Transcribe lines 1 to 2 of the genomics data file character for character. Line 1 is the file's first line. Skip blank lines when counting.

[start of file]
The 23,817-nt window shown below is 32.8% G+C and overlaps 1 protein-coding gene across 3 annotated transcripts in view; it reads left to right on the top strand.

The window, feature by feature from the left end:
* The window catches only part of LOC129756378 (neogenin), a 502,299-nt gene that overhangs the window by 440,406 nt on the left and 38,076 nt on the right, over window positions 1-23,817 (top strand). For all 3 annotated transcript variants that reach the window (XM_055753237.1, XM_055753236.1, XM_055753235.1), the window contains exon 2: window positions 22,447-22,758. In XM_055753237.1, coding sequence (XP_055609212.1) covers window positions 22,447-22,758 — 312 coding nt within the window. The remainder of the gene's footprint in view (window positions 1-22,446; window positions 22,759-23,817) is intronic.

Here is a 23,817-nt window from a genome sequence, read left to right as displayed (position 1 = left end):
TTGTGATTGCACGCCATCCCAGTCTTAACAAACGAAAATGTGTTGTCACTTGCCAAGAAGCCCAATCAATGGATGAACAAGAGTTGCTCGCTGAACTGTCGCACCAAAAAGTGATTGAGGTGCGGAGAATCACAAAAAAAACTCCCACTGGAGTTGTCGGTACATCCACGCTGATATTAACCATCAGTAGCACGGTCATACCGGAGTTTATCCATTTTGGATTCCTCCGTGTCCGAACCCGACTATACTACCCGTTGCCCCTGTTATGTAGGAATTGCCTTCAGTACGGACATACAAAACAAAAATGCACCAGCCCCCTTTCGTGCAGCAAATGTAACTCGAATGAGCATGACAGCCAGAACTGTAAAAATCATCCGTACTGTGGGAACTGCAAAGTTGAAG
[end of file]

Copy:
The 23,817-nt window shown below is 32.8% G+C and overlaps 1 protein-coding gene across 3 annotated transcripts in view; it reads left to right on the top strand.

The window, feature by feature from the left end: